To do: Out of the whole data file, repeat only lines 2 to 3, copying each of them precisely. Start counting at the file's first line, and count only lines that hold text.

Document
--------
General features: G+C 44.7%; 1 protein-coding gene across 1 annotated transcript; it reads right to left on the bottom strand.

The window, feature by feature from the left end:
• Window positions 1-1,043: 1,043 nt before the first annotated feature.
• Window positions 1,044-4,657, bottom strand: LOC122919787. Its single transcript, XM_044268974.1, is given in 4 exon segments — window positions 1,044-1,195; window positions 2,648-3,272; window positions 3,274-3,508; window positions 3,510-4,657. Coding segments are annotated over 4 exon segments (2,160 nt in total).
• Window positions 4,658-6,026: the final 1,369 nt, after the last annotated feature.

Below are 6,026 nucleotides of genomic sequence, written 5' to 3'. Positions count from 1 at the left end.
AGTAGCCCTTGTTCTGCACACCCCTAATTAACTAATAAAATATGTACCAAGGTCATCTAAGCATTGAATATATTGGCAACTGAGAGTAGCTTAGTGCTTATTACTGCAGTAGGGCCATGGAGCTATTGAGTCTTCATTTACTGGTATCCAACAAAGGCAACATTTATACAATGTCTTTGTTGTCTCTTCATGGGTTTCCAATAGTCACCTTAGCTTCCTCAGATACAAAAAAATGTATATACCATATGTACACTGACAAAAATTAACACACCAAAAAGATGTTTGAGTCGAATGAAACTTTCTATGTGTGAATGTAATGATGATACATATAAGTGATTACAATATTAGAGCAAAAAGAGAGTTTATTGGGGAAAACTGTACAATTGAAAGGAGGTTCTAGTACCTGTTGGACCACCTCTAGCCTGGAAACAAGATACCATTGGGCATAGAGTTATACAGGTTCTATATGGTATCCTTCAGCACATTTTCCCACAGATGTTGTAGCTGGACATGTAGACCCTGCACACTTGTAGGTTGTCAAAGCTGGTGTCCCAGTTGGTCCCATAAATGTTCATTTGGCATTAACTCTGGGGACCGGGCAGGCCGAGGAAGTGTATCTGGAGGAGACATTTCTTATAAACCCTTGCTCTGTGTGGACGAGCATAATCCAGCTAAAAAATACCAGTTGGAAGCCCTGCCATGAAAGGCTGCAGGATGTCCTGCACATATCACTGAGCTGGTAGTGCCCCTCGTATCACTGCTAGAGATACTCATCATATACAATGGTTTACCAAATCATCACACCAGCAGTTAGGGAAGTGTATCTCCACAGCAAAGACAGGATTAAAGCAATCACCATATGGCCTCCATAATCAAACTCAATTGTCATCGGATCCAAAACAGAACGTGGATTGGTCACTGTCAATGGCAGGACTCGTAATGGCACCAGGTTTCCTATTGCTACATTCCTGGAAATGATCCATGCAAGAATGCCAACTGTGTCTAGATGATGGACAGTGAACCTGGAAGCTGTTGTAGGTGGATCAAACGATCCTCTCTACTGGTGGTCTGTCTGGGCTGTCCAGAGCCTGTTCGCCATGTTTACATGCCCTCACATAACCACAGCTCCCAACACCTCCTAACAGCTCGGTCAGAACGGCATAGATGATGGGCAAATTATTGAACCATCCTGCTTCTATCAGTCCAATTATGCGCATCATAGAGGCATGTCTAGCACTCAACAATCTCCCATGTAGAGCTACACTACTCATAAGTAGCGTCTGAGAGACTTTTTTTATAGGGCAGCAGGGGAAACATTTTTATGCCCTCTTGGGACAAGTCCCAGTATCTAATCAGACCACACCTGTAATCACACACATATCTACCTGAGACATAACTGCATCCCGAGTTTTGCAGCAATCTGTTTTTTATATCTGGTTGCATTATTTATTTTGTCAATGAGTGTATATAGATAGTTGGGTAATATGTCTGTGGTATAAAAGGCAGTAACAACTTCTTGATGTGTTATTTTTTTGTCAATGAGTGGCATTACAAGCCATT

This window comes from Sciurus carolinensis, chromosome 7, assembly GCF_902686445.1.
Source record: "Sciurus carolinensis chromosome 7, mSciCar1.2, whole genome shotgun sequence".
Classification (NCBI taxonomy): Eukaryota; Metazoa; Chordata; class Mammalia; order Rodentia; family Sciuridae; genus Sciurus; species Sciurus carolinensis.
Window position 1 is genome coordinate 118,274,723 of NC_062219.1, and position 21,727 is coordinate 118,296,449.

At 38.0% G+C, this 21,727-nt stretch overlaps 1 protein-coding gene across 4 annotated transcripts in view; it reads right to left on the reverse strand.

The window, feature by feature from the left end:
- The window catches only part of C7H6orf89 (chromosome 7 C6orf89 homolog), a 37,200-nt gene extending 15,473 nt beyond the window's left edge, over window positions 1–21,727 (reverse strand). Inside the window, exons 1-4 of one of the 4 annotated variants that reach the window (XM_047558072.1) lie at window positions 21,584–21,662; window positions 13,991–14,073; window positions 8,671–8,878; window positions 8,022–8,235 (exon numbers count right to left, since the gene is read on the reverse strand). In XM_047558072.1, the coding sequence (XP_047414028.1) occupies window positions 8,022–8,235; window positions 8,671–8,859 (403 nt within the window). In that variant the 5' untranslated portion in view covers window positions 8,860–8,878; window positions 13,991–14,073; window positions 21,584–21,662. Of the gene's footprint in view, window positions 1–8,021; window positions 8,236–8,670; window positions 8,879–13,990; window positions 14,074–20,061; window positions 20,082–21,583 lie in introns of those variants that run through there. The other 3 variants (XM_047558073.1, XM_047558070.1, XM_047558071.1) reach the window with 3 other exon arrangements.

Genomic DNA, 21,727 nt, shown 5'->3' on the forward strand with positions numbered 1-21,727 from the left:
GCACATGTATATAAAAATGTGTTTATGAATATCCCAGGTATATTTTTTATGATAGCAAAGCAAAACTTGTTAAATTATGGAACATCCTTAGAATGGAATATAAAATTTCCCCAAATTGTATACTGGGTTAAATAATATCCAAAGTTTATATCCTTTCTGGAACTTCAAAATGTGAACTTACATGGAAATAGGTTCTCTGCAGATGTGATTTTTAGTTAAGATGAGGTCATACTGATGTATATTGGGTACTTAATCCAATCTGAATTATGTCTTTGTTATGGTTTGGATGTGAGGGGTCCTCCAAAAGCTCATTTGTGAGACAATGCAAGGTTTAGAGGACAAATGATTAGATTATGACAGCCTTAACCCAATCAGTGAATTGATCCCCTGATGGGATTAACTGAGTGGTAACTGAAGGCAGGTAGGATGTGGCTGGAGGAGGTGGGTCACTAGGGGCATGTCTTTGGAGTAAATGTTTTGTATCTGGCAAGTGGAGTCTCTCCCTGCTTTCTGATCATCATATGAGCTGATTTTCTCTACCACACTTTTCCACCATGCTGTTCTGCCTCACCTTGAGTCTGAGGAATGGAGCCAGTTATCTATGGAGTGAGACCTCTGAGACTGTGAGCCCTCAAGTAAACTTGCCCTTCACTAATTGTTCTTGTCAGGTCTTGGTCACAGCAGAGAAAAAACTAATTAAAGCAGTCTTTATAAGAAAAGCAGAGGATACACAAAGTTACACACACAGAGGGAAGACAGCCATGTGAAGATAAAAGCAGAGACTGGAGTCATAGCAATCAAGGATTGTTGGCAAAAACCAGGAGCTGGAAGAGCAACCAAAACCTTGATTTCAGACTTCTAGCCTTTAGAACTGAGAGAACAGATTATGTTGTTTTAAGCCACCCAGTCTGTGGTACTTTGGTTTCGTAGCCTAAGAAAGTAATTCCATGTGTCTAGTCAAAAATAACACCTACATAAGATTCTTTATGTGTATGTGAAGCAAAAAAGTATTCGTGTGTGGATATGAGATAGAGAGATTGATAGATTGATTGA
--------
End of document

The window, feature by feature from the left end:
• Window positions 1-1,043: 1,043 nt before the first annotated feature.